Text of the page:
What Former Child Bodybuilder Mini Mr Olympia Is Up To Today

Vince Poppleton made headlines in 2014 as a child bodybuilder. At only 12 years old, he was serious about weightlifting. He had entered bodybuilding competitions and was dubbed "Mini Mr. Olympia." "I like the feeling of being on stage, like that adrenaline rush and how I look," Poppleton told KETV in 2014 when they ran a segment on the young athlete. Although a few concerns had been raised about lifting weights as a child, Poppleton said that the workouts had done wonders for his psyche. "It gives me a ton of confidence. I feel great about myself," he told KETV.

Not only had the preteen started hitting the weights, but he took his diet seriously too. "I really wanted to suck the water out of me to look as muscular as possible," Poppleton told the news network. "I was just eating chicken and asparagus," he added. Although his father, Bill Poppleton, clarified that his son was only serious about cutting weight and water the day before a competition. This was not an example of a dad pushing a child athlete. "He just wanted to give it a try," the father added.

When the report on Poppleton was released, members of a bodybuilding forum expressed concern about how the youngster would end up. "But sad that an organization would let a 12-year-old compete like that — come on," one person wrote on GetBig.com in 2014. "Dead by 16," another warned. Poppleton wound up leading a life that likely surprised most of the detractors.

Vince Poppleton's impressive education

Even though Vince Poppleton stayed in shape years as he grew up, bodybuilding stopped being a priority for him. According to his LinkedIn profile, Poppleton was enrolled at Grand Canyon University and slated to graduate in 2024 in a field that could not have been further from bodybuilding. Poppleton studied mechanical engineering and studied programming including MATLAB and C++. "I have studied prototyping and mechanical design," he wrote. He was able to transfer what made him successful in child bodybuilding to academics. "I have a passion for innovation and a powerful drive to succeed," Poppleton wrote in his LinkedIn bio. "This has led me to be successful in my schoolwork and thrive in areas that will benefit me in the future." Poppleton also picked up summer jobs at a golf course to help make ends meet while studying.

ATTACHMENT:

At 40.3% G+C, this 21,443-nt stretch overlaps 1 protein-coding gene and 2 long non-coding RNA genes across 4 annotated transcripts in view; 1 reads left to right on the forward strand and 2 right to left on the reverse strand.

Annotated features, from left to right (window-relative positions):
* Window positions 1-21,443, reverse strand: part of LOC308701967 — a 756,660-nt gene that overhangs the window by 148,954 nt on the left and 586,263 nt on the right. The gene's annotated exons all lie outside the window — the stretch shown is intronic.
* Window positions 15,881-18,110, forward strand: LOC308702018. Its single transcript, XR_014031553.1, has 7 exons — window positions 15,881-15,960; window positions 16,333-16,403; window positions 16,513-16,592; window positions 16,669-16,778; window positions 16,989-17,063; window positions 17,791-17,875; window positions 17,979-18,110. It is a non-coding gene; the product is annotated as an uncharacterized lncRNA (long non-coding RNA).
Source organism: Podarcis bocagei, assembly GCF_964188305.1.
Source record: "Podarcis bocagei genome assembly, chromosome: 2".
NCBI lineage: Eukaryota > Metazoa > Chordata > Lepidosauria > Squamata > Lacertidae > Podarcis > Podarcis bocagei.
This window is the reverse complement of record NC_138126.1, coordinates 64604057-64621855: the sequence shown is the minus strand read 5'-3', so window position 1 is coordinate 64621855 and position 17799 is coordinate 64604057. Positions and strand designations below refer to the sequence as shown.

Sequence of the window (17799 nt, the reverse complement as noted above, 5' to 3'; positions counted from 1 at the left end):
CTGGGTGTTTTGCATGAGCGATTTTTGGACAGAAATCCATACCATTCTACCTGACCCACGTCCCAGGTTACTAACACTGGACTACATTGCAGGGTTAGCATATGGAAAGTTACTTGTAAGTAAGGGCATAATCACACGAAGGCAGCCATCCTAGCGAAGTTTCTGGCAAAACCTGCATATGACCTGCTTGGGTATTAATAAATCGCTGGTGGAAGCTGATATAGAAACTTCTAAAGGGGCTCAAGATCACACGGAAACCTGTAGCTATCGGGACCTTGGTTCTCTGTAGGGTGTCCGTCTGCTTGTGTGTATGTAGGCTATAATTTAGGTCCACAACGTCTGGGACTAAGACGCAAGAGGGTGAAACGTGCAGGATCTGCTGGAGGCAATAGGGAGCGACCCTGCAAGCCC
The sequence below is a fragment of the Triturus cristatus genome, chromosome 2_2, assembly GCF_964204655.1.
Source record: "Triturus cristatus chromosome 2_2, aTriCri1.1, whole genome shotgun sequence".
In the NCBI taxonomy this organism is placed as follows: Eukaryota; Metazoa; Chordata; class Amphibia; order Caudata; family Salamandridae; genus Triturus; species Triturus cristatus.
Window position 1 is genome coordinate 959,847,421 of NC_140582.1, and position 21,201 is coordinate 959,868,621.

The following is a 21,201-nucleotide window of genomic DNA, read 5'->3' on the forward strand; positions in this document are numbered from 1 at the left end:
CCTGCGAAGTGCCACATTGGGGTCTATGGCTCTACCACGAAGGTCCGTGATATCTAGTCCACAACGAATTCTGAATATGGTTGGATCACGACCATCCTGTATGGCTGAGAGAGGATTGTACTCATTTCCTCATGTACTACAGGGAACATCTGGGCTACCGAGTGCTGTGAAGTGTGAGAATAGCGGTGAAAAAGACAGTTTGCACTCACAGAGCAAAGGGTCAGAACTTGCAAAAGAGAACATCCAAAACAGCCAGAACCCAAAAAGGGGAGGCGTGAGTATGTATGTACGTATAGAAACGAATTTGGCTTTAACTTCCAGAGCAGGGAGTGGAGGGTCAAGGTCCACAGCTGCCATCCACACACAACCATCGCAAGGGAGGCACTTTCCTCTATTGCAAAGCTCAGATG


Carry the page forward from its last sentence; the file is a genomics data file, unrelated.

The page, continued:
Poppleton appears to live a well-balanced life with his friends and family. The mechanical engineering student offered a glimpse of his social life on Instagram where he uploaded snaps of trips with his family, and hijinks with his fellow students.

Fortunately, Poppleton had taken the healthy approach to weight training when he was a kid and had seemingly no ill effects from hitting the gym at such a young age. In 2014, a physical therapist told KETV that Poppleton would be fine as he trained with low weights and high reps, but child bodybuilding had become a point of contention.

Little Hercules and bodybuilding kids

An article released by the Mayo Clinic in January took a look at young bodybuilders titled "Strength Training: OK for kids?" The findings determined that kids, such as Vince Poppleton when he was 12 years old, could be fine if they avoided heavy weights. "Trying to build big muscles can put too much strain on young muscles, tendons, and areas of cartilage that haven't yet turned to bone," the Mayo Clinic wrote.

Another young bodybuilder had made headlines before "Mini Mr. Olympia." That young athlete did not adhere as strictly to the rules. Richard Sandrak, called "Little Hercules," went viral as a chiseled 8-year-old. By the time he was 11, Sandrak was named the World's Strongest Boy. In 2015, the former "Little Hercules" was 23 years old and left his bodybuilding days behind. "I don't lift weights anymore. If anything, it just got boring to me," he told Inside Edition. Sandrak's dad was accused of over-exerting his son at the gym and he went to prison for domestic abuse when Sandrak was 11 years old. That is when the child gave up bodybuilding.

Even though he gave up weightlifting, Sandrak was still proud of what he was able to accomplish at that age. Similar to Poppleton, the former bodybuilder had aspirations of working in an academic field. "Quantum scientist. More specifically maybe even an engineer for NASA," Sandrak told Inside Edition when discussing his future career goals.